Obviously, Hercules falls asleep. And obviously, Diagoras rises from the dead. So it seems, Pythagoras deduces, that if they are bitten by an undead, they become undead themselves. Which is scary, because Ariadne has a nasty-looking wound on her arm. For a second, things look bleak—but upon examination, Pythagoras says it’s just a cut.

However, in all the fuss over Ariadne’s wound, they don’t notice Eurydice’s secret bite. She shows Orpheus, but no one else.

Jason promises Medea that he won’t let any harm come to her—she saved his life. But Medea doesn’t share Jason’s sense of loyalty. “Do not think for one moment that I will betray Pasiphae,” she says. Still, when the zombies skulk by, she and Jason take refuge together.

Things are tense with Team Ariadne: Orpheus and Eurydice have been sitting in a silent embrace for ages. Suspicious and worried, Pythagoras initiates a conversation. Maybe he can help in some way? But Orpheus explains there is no way to help—Eurydice has been bitten.

Everyone knows that Eurydice must be killed before she turns, but no one wants to kill their friend. Finally, Ariadne volunteers. She feels it is her duty. Orpheus, however, insists he do it himself. It’s a terrible task—but necessary.

Jason finally finds his friends, but they are not pleased to see Medea with him. Hercules and Pythagoras both agree she needs to be killed immediately. But Jason insists that no harm come to her. Besides, there’s a reason to keep her around, since she knows how to lift Pasiphae’s curse. First step: returning to the place where the spell was cast.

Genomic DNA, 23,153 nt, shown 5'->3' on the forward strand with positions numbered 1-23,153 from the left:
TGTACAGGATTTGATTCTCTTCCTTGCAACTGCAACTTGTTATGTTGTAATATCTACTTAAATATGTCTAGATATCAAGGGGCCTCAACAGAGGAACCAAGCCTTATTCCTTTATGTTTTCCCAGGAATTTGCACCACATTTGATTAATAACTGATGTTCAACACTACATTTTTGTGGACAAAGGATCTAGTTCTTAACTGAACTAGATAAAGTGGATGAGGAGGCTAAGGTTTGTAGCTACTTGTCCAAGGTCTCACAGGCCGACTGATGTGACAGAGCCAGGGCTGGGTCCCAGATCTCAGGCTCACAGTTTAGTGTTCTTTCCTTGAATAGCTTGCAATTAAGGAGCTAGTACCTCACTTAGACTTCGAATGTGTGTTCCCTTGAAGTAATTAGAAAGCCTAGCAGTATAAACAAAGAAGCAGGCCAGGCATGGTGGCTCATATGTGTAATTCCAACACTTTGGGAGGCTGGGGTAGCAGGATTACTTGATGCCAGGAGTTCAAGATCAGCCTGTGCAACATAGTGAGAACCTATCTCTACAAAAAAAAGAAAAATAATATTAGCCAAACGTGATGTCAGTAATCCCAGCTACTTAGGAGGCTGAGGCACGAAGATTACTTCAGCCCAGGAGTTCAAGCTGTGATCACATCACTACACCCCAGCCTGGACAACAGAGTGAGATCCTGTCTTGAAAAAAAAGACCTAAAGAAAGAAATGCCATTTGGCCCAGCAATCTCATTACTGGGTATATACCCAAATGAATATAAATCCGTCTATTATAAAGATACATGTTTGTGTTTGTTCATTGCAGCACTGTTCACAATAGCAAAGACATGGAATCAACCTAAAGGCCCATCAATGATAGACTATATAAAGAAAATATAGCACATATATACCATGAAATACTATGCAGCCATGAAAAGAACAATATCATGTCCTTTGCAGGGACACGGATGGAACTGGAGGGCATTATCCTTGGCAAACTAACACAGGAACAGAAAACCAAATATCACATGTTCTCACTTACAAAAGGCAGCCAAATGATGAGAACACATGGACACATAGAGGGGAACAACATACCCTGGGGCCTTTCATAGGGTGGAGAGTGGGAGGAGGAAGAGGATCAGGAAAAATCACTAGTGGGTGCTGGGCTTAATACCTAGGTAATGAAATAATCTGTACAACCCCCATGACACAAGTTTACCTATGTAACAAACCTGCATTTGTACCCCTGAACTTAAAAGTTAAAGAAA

Ariadne asks Jason to hold back while the others go ahead. She explains that she was so worried when she thought he was dead. She can’t bear to lose him. “I have faced death, but nothing scares me more than admitting that I love you,” she says. Then they kiss.

That was nice. But there’s still serious business to attend to. The friends venture deeper into the Necropolis, trying to find the place where Pasiphae cast her spell. Medea explains that the curse was a binding spell—it is tied to ancient symbols, perhaps carved into stone. They must find them and destroy them.

Jason and Hercules go ahead in search of the stone. They locate the tablet, and Hercules finally gets a chance to show off his legendary strength. As zombies close in, he lifts the stone and throws it off the edge of a cavern, cracking the rock and the spell at once. The undead become regular dead, and he and Jason return to the group, triumphant.

For a second, it seems Medea was trustworthy. Jason unties her hands from behind her back, and says he always believed her.

But he shouldn’t have. As soon as Medea is free, she grabs Ariadne and stabs her.

Next week marks the finale of the first part of Atlantis season two. Tune in to see Jason get very, very angry at Medea.

– See more at: http://www.space.ca/article/atlantis-the-day-of-the-dead#sthash.7l0XBxMV.dpuf